CINCINNATI – Cincinnati’s newly elected leaders at City Hall have only been on the job since Wednesday, but local leaders aren’t waiting to weigh in about their expectations for this new term.
What You Need To Know
- Cincinnati has 10 new elected leaders: Nine Democrats and a Republican
- Those elected have spoken about the importance of working together and putting a force on racial and social equity
- Leaders of local organizations voiced optimism about working with the new group
- Some are more cautious with expectations for this new City Council
The group consists of nine Democrats and one Republican, Council Member Liz Keating. All have spoken about their willingness to work together at City Hall and many, including Keating, often campaigned together.
As a legislative body, they've already voted to name John Curp, a former city solicitor, interim city manager when Paula Boggs Muething resigns from the position Jan. 19. They’ve also started the search for a replacement for Police Chief Eliot Isaac, who announced plans to retire early this year.
During the inauguration Tuesday at Washington Park, the 10 newly sworn-in officials spoke about common themes of hope, promise and the city’s untapped potential.
When he addressed the crowd at the park, Pureval reflected on what this moment would mean to his late father, a refugee from Punjab, India.
“He was barely an adult when he and my mother, a refugee from Tibet, made the impossibly courageous decision to leave everything behind in search of a better life,” Pureval said. He's the first Asian-American mayor of any major Midwestern city.
“I doubt my father could have imagined a day like today. But he moved his young family here because he was chasing a dream. And he was right,” Pureval added. “Of course he was right, because Cincinnati is where I achieved my dream.. (it) can be – it has to be – a place where anyone can achieve theirs. And it’s up to all of us who have felt the benefits of Cincinnati’s greatness to carry it forward and be good stewards of our exercise in self-government.”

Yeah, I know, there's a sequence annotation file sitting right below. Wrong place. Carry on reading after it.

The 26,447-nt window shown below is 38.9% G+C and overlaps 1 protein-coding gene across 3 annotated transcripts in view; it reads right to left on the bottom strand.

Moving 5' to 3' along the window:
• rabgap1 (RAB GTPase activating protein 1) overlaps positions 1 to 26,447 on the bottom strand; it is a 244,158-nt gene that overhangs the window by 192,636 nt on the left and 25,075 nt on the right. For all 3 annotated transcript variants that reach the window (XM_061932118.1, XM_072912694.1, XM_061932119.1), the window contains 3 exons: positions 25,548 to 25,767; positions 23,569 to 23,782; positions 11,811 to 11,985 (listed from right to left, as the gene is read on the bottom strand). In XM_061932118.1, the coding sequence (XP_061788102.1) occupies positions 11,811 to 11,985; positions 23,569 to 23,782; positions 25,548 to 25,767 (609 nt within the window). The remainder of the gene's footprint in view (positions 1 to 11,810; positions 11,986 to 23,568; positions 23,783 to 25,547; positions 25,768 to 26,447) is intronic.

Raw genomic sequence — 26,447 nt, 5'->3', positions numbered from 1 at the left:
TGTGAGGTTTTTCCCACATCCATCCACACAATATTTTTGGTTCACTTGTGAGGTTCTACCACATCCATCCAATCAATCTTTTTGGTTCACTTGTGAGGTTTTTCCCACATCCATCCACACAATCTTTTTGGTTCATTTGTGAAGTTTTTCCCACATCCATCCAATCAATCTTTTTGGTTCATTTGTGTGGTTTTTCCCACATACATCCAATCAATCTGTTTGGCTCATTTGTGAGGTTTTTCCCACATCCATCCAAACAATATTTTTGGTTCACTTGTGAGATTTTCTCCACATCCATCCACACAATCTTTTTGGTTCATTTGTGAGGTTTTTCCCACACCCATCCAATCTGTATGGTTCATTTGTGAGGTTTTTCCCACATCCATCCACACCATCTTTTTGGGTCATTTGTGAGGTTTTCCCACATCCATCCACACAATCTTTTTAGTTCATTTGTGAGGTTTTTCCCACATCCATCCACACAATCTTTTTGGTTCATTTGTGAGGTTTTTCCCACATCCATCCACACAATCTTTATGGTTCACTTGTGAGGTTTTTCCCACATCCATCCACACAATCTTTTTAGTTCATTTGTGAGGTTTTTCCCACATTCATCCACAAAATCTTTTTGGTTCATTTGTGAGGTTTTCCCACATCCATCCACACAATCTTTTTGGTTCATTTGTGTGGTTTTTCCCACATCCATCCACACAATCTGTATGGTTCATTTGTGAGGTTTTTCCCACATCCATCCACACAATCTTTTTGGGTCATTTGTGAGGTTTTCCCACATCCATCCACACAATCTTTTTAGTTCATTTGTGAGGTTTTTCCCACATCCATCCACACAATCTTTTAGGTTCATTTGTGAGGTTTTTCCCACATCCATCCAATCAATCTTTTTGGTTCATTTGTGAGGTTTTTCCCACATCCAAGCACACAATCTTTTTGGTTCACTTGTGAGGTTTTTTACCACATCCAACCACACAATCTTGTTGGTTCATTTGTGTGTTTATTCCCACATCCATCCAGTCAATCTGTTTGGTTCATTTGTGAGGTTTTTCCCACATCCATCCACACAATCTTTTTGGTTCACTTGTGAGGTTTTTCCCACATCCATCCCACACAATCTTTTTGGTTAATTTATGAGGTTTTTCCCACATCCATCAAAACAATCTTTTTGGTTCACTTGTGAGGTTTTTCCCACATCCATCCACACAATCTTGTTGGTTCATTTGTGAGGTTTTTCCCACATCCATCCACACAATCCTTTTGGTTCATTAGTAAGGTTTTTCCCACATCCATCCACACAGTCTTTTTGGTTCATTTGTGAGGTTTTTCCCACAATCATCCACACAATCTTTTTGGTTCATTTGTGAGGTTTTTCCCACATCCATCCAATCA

The message resonated with Bryan Wright, executive director of Cincinnati Compass. The organization works to advance economic and cultural inclusion of immigrants and refugees, and was founded as a collaboration between city of Cincinnati, the University of Cincinnati and more than 65 other community partners.
“As a child of refugees who grew up in Ohio to become mayor of Cincinnati, (Pureval’s) journey demonstrates the power and necessity of welcoming immigrants and refugees to the Cincinnati region,” Wright said.
“We look forward to working with Mayor Pureval and this administration to ensure all immigrants and refugees coming to the Cincinnati region feel a sense of belonging and have opportunities to continue to enhance the overall cultural vibrancy and economic growth of the Cincinnati region,” he said.
On the campaign trail, Pureval spoke often about the importance of developing policies with an emphasis on racial equity. He’s promised to work to create more opportunities for those who’ve traditionally been denied opportunities, or been disenfranchised.
Those sentiments have been shared by several members of the new leadership team, including Council Member Jan-Michele Lemon Kearney, the city’s new vice mayor.
"My vision is for Cincinnati to be a tale of one city, not of two cities,” Lemon Kearney said. Referring to major disparities in life-expectancy rates among Cincinnati’s neighborhoods, she added, “That's a tale of equity. It means that a zip code does not determine our opportunities or our lifespan.”
Katie Eagan, vice president of government affairs for the Cincinnati USA Regional Chamber of Commerce, called the inauguration an “exciting day” and “new era” for the city. The chamber has already had positive conversations with Pureval, his transition team and members of City Council, she said.
“We are energized by their enthusiasm to get to work to bring equitable growth,” Eagan added. “The Chamber looks forward to partnering with the city administration and council to advance the business interests of our members and make Cincinnati a place for economic opportunity for all.”
The Urban League of Greater Southwestern Ohio is going through a transition of its own. In late December, the Urban League’s president and CEO, Eddie Koen, announced he would resign Jan. 14 to take a position with a national nonprofit organization.